And you know what, I enjoyed that game. But here's the problem with that particular series. Atlus doesn't have a European branch or publisher. I have to wait until March to play Catherine. MARCH! Considering how long that game's been out in NA, never mind Japan, that's a long wait. But apart from that, Atlus doesn't even release all their games in Europe. The only Shin Megami Tensei games that we're likely to get are Persona. Persona is great but I'd like Strange Journey or Devil Survivor too.

I honestly think one thing that does encourage piracy is that. Products not being widely available. It's worse for PC when the product is being distributed digitally but not in your country. No, it's not right that the developers "lose a sale" but it's a debatable thing really as the sale was obviously never going to happen if that person couldn't buy it.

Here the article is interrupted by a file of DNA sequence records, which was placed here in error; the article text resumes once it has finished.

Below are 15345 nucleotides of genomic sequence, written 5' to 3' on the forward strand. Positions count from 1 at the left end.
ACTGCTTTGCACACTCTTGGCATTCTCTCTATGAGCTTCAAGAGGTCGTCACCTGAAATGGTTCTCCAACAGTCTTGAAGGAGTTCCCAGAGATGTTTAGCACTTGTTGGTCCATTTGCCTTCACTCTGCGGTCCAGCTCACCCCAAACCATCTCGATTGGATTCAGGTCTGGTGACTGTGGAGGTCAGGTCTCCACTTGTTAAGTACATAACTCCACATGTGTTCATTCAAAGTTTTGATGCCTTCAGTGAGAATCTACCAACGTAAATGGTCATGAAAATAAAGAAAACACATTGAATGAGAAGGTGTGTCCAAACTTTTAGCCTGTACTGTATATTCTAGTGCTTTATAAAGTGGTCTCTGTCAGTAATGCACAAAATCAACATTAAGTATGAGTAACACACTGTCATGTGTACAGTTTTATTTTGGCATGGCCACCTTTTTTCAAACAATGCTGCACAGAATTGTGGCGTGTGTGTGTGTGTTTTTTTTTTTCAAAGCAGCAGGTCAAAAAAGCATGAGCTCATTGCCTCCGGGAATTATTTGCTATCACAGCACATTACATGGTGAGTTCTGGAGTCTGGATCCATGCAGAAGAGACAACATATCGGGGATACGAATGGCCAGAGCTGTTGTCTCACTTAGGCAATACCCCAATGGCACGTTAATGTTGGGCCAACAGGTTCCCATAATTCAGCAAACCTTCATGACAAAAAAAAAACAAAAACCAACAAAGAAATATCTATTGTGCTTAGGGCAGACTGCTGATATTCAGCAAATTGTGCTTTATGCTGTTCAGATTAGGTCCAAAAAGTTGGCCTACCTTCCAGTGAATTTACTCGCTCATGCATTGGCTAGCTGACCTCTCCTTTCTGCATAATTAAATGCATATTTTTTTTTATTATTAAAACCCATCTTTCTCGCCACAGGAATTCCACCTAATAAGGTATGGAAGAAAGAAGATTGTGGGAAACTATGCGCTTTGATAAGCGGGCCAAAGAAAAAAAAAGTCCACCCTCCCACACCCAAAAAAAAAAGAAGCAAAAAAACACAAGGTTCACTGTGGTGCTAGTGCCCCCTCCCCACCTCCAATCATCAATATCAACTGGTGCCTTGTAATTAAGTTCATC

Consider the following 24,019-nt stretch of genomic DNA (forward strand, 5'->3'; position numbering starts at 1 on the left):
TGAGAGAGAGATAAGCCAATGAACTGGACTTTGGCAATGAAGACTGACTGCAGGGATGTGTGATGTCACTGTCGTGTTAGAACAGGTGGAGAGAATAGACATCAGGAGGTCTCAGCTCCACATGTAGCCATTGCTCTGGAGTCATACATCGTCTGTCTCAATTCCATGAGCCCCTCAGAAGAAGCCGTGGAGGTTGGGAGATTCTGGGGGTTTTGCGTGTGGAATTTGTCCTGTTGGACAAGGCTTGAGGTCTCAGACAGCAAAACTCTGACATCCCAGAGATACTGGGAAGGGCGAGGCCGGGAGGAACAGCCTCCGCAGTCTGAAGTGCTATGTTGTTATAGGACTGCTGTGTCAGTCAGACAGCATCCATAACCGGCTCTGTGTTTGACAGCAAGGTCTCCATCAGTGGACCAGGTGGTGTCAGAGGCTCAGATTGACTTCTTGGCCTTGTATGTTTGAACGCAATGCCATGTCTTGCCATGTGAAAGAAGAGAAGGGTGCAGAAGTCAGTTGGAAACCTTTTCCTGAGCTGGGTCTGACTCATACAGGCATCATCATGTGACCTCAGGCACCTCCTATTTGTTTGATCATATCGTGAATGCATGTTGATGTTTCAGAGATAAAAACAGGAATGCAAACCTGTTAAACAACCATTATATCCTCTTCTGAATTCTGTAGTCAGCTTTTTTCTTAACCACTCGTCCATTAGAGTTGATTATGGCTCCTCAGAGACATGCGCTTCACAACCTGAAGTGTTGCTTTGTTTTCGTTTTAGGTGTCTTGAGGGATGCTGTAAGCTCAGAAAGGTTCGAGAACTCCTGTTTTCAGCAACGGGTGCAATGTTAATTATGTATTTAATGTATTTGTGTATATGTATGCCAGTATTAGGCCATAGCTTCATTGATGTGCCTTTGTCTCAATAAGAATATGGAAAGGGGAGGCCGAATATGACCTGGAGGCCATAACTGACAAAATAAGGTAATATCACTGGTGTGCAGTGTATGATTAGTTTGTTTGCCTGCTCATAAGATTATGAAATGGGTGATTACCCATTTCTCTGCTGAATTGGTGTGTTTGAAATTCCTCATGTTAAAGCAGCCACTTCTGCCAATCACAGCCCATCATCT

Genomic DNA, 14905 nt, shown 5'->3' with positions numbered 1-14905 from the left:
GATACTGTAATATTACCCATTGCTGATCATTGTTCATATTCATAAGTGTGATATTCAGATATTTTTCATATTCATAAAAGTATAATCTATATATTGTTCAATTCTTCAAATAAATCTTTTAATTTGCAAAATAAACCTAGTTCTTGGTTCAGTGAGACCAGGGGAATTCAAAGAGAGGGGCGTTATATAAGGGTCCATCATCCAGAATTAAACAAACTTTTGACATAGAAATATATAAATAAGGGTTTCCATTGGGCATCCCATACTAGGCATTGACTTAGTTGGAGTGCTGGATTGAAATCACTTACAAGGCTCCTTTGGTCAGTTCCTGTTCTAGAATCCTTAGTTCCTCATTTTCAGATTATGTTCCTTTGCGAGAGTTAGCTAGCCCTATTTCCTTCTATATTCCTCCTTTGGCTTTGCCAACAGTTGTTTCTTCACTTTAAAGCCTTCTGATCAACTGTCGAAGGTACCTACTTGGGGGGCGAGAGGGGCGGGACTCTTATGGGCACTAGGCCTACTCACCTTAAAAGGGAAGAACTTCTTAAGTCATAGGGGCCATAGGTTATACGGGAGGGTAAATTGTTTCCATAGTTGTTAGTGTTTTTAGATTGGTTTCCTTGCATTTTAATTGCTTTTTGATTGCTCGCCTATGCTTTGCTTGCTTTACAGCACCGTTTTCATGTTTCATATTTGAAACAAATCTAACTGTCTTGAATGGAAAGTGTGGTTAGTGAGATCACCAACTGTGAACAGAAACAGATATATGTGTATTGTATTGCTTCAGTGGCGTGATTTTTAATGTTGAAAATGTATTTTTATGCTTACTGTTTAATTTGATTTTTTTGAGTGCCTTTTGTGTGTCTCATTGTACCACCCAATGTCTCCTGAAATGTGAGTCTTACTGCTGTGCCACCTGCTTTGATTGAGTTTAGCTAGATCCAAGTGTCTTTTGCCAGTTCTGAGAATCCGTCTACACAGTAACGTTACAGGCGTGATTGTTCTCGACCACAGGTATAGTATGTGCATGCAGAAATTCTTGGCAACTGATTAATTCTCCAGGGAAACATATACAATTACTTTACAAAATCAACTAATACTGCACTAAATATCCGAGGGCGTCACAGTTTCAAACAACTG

Once upon a time there was no law on the high seas, and lo; there was piracy.

As tech improves so will the governments (police and so on) ability to regulate, referee and inhibit behaviour which is either of questionable morality or legality. To continue to the comparison with high seas ne'er do wells; the only parts of the world which still suffer sea based piracy are those with weak or non existent piracy. Even heavily corrupt governments like to control sea access so that they can make money on this.

Internet piracy is the same. Technology will improve and the internet 'ocean' will become smaller as a result.

Personally, I'm just honestly perplexed how people can honestly say that piracy is not theft. The logic doesn't add up. John Q. Public decides that he'd rather download a game illegaly than buy it. This means that he obtained the game without paying for it. How is that not theft?

EDIT: Very well, so it's not technically defined as theft. But at least we can all agree that it's illegal and wrong, yes?

Greg Tito:
A self-described game lawyer explains why arguments in favor of piracy are bunk.